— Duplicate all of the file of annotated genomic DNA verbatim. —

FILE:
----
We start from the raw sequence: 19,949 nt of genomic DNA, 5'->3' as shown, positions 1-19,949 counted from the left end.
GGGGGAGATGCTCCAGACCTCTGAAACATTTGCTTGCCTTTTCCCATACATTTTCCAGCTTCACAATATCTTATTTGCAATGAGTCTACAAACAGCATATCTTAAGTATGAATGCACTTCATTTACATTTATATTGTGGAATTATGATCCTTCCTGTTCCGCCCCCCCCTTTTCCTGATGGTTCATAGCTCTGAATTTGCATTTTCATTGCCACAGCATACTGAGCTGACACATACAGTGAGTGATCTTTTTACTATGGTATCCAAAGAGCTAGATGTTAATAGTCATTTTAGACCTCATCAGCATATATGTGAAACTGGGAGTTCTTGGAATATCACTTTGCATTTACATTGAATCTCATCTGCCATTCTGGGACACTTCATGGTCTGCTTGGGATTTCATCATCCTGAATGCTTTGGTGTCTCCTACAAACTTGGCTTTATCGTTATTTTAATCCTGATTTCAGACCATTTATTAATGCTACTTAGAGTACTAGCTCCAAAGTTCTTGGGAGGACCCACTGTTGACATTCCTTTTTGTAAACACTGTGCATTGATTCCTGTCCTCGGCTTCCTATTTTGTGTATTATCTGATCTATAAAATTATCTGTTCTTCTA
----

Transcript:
We start from the raw sequence: 19,949 nt of genomic DNA, 5'->3' as shown, positions 1-19,949 counted from the left end.
GGGGGAGATGCTCCAGACCTCTGAAACATTTGCTTGCCTTTTCCCATACATTTTCCAGCTTCACAATATCTTATTTGCAATGAGTCTACAAACAGCATATCTTAAGTATGAATGCACTTCATTTACATTTATATTGTGGAATTATGATCCTTCCTGTTCCGCCCCCCCCTTTTCCTGATGGTTCATAGCTCTGAATTTGCATTTTCATTGCCACAGCATACTGAGCTGACACATACAGTGAGTGATCTTTTTACTATGGTATCCAAAGAGCTAGATGTTAATAGTCATTTTAGACCTCATCAGCATATATGTGAAACTGGGAGTTCTTGGAATATCACTTTGCATTTACATTGAATCTCATCTGCCATTCTGGGACACTTCATGGTCTGCTTGGGATTTCATCATCCTGAATGCTTTGGTGTCTCCTACAAACTTGGCTTTATCGTTATTTTAATCCTGATTTCAGACCATTTATTAATGCTACTTAGAGTACTAGCTCCAAAGTTCTTGGGAGGACCCACTGTTGACATTCCTTTTTGTAAACACTGTGCATTGATTCCTGTCCTCGGCTTCCTATTTTGTGTATTATCTGATCTATAAAATTATCTGTTCTTCTA